THUNDERBEAN THURSDAY
October 15, 2015 posted by

Halloween Continues: “Felix Dines And Pines” (1927)

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Summer is vanishing quickly here, and our road is absolutely beautiful with the leaves turning. I was thinking about putting a leaf in all the orders as they go out, but they’re not falling quite yet!

On the Thunderbean DVD front, Willie Whopper has been selling well, and every day a huge batch is going out.. thanks to everyone that has ordered. We’re getting them out the door as fast as we can the first day’s orders were more than we’ve ever had for any title. Snafu will be back before too long, and the little ‘Thunderbean Thursday’ set is almost ready as well- busy times here.

Last week’s post yielded a great list of animated films from the responses… if you haven’t already, it’s worth looking at people’s suggestions and links. I was entertained for a few hours, unwinding a few nights back.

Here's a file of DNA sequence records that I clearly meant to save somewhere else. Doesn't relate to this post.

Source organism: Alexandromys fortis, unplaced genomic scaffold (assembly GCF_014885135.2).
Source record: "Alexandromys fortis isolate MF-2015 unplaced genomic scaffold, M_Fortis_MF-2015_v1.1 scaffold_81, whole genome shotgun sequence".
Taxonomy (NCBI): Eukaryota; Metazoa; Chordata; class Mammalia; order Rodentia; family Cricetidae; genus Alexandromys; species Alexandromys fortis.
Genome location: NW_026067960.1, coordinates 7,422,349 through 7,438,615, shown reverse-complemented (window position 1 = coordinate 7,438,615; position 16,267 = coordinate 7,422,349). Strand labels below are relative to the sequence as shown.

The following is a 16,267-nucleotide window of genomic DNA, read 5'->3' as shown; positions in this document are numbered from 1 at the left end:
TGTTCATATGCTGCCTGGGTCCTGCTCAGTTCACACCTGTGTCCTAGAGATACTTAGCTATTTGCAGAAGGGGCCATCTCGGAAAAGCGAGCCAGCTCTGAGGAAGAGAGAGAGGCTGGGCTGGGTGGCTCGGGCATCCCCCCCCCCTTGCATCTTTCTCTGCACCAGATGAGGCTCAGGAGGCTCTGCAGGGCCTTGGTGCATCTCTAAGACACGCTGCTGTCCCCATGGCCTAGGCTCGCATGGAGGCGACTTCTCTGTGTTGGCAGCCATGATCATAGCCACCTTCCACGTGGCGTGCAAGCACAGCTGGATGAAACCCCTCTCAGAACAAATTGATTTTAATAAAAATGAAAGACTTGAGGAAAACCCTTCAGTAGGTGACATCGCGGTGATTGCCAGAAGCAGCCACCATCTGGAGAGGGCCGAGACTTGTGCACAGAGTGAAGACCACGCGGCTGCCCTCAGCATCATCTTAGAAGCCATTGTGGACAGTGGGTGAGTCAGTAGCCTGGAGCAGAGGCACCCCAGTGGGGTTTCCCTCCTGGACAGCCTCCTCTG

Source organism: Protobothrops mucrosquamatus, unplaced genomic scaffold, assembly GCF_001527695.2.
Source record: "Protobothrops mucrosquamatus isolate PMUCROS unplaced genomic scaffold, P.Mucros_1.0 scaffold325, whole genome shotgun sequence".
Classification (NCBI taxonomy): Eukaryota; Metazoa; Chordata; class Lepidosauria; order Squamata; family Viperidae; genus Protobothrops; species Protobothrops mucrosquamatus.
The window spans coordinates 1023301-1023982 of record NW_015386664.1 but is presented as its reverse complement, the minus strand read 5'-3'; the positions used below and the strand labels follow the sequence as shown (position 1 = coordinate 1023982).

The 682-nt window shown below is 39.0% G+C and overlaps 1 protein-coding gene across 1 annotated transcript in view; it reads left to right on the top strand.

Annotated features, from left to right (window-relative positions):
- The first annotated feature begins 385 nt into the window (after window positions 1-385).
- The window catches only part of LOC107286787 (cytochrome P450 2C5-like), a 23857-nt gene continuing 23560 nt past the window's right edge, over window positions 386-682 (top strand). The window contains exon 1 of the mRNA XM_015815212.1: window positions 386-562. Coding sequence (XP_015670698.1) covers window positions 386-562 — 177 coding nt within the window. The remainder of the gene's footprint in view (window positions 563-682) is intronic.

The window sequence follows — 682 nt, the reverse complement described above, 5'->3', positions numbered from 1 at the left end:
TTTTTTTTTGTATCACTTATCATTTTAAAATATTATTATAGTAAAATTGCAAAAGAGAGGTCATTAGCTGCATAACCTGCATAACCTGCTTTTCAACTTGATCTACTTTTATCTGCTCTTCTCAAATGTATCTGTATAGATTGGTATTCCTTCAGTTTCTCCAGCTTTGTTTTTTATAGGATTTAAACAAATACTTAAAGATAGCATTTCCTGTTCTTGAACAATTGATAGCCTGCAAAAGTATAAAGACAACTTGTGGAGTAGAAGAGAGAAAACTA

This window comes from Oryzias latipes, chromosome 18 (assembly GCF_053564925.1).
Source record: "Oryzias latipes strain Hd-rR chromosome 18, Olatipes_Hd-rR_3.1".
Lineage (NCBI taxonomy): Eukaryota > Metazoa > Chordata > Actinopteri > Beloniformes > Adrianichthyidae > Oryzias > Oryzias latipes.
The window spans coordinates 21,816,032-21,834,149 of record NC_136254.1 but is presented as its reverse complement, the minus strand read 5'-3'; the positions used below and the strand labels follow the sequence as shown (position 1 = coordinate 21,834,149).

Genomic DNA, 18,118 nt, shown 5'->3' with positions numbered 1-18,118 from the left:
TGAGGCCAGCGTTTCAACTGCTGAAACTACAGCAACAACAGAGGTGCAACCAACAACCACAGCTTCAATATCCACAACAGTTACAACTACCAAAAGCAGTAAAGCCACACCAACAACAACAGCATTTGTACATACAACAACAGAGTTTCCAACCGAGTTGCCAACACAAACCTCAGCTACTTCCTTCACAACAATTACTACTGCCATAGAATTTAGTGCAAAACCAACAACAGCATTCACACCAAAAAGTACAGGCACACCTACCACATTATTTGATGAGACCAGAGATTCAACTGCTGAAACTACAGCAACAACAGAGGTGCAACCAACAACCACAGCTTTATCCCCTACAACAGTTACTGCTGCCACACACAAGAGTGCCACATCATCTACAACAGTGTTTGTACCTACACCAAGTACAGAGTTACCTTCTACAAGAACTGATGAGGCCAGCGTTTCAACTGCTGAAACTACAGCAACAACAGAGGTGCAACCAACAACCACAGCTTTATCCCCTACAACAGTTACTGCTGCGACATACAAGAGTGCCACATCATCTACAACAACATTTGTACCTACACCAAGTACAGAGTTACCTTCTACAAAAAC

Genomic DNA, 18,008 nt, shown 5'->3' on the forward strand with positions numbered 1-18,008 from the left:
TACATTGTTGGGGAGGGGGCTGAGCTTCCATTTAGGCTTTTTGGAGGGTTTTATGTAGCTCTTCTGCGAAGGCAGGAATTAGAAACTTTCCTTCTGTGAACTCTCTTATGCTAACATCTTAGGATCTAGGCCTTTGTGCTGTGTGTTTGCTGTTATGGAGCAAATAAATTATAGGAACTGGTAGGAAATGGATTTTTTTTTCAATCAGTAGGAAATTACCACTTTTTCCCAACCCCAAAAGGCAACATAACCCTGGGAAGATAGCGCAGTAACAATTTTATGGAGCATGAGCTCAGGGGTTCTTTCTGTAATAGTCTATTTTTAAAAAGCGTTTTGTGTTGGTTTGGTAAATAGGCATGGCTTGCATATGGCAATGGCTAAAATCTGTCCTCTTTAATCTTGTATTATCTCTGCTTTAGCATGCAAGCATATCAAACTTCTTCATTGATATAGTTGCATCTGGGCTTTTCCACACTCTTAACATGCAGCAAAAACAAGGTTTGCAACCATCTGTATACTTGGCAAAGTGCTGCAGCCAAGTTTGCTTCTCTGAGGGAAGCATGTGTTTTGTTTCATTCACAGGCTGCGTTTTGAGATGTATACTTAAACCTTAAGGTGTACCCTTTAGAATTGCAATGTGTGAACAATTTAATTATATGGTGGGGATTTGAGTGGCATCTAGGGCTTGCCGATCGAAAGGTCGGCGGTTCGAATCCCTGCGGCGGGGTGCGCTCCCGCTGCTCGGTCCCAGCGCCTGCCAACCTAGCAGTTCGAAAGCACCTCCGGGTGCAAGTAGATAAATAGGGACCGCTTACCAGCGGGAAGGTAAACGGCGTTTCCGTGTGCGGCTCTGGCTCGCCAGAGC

If you didn’t see it already, I especially loved Steve Segal’s link to Midnight Dance (1996) by John McClosky:

dines-pines-monsterFor this week’s cartoon, I pulled something out of the possible ‘future’ pile at Thunderbean, and cobbled together a quick version for this week’s post. It’s Felix Dines and Pines (1927), an especially weird entry in the great silent Felix the Cat series, and qualifies very nicely as a ‘spooky’ cartoon.

I’m sure many of you are familiar with the Pat Sullivan Studio’s Felix cartoons, and have seen quite a few similar surreal sequences in them. They seem to be an sequences in some of the early Fleischer Talkartoons. Clever gags and a convoluted plot are usual elements of the Felixes, and this short is no exception. I especially like the fight between Skidoo and Felix in the middle of the picture (where Felix briefly loses his head), and Santa Claus turning into an especially ugly monster here, and of course the fun warped buildings.